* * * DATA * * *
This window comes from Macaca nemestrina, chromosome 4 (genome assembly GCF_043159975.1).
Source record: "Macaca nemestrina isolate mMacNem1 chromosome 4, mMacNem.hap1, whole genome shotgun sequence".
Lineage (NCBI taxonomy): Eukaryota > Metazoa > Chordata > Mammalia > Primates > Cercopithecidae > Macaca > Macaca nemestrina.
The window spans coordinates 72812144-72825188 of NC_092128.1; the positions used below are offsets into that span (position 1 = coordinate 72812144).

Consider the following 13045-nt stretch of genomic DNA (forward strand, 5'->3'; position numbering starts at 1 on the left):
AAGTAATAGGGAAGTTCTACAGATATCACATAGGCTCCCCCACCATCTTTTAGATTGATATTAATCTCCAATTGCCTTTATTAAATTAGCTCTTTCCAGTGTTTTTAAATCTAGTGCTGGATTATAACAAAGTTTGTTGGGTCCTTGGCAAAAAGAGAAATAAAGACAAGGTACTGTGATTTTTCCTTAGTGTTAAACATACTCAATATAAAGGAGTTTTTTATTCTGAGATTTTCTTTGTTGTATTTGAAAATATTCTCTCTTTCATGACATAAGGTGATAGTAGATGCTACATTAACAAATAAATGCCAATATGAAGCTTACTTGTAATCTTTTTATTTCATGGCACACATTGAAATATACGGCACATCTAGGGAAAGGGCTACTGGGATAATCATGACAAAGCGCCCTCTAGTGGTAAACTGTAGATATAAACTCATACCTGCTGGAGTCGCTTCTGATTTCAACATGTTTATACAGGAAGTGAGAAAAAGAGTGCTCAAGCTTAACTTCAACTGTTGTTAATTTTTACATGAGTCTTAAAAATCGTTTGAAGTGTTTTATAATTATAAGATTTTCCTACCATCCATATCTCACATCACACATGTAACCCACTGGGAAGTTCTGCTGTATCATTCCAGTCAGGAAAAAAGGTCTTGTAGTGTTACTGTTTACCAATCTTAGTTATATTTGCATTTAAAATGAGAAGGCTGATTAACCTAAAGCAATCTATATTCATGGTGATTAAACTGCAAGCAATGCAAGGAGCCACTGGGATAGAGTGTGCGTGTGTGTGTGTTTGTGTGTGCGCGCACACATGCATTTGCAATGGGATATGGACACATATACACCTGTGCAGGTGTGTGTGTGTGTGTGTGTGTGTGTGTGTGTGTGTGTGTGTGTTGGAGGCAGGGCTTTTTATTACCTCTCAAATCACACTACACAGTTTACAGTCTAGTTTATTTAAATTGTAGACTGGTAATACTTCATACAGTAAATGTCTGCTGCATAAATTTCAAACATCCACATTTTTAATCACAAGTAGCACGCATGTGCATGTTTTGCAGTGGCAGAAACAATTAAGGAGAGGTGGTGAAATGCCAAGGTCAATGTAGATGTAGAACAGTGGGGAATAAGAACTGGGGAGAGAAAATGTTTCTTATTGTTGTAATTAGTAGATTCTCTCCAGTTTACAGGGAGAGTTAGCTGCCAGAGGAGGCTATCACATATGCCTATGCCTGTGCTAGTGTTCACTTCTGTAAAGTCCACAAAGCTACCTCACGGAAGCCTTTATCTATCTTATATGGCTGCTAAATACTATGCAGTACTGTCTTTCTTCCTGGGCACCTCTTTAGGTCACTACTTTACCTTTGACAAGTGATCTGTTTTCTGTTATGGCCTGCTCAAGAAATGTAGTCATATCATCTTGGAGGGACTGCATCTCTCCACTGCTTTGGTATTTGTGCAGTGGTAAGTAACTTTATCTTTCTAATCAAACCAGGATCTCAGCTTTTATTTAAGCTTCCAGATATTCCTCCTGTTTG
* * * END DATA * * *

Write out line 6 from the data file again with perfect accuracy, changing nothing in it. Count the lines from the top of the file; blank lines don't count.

AAGTAATAGGGAAGTTCTACAGATATCACATAGGCTCCCCCACCATCTTTTAGATTGATATTAATCTCCAATTGCCTTTATTAAATTAGCTCTTTCCAGTGTTTTTAAATCTAGTGCTGGATTATAACAAAGTTTGTTGGGTCCTTGGCAAAAAGAGAAATAAAGACAAGGTACTGTGATTTTTCCTTAGTGTTAAACATACTCAATATAAAGGAGTTTTTTATTCTGAGATTTTCTTTGTTGTATTTGAAAATATTCTCTCTTTCATGACATAAGGTGATAGTAGATGCTACATTAACAAATAAATGCCAATATGAAGCTTACTTGTAATCTTTTTATTTCATGGCACACATTGAAATATACGGCACATCTAGGGAAAGGGCTACTGGGATAATCATGACAAAGCGCCCTCTAGTGGTAAACTGTAGATATAAACTCATACCTGCTGGAGTCGCTTCTGATTTCAACATGTTTATACAGGAAGTGAGAAAAAGAGTGCTCAAGCTTAACTTCAACTGTTGTTAATTTTTACATGAGTCTTAAAAATCGTTTGAAGTGTTTTATAATTATAAGATTTTCCTACCATCCATATCTCACATCACACATGTAACCCACTGGGAAGTTCTGCTGTATCATTCCAGTCAGGAAAAAAGGTCTTGTAGTGTTACTGTTTACCAATCTTAGTTATATTTGCATTTAAAATGAGAAGGCTGATTAACCTAAAGCAATCTATATTCATGGTGATTAAACTGCAAGCAATGCAAGGAGCCACTGGGATAGAGTGTGCGTGTGTGTGTGTTTGTGTGTGCGCGCACACATGCATTTGCAATGGGATATGGACACATATACACCTGTGCAGGTGTGTGTGTGTGTGTGTGTGTGTGTGTGTGTGTGTGTGTGTGTTGGAGGCAGGGCTTTTTATTACCTCTCAAATCACACTACACAGTTTACAGTCTAGTTTATTTAAATTGTAGACTGGTAATACTTCATACAGTAAATGTCTGCTGCATAAATTTCAAACATCCACATTTTTAATCACAAGTAGCACGCATGTGCATGTTTTGCAGTGGCAGAAACAATTAAGGAGAGGTGGTGAAATGCCAAGGTCAATGTAGATGTAGAACAGTGGGGAATAAGAACTGGGGAGAGAAAATGTTTCTTATTGTTGTAATTAGTAGATTCTCTCCAGTTTACAGGGAGAGTTAGCTGCCAGAGGAGGCTATCACATATGCCTATGCCTGTGCTAGTGTTCACTTCTGTAAAGTCCACAAAGCTACCTCACGGAAGCCTTTATCTATCTTATATGGCTGCTAAATACTATGCAGTACTGTCTTTCTTCCTGGGCACCTCTTTAGGTCACTACTTTACCTTTGACAAGTGATCTGTTTTCTGTTATGGCCTGCTCAAGAAATGTAGTCATATCATCTTGGAGGGACTGCATCTCTCCACTGCTTTGGTATTTGTGCAGTGGTAAGTAACTTTATCTTTCTAATCAAACCAGGATCTCAGCTTTTATTTAAGCTTCCAGATATTCCTCCTGTTTG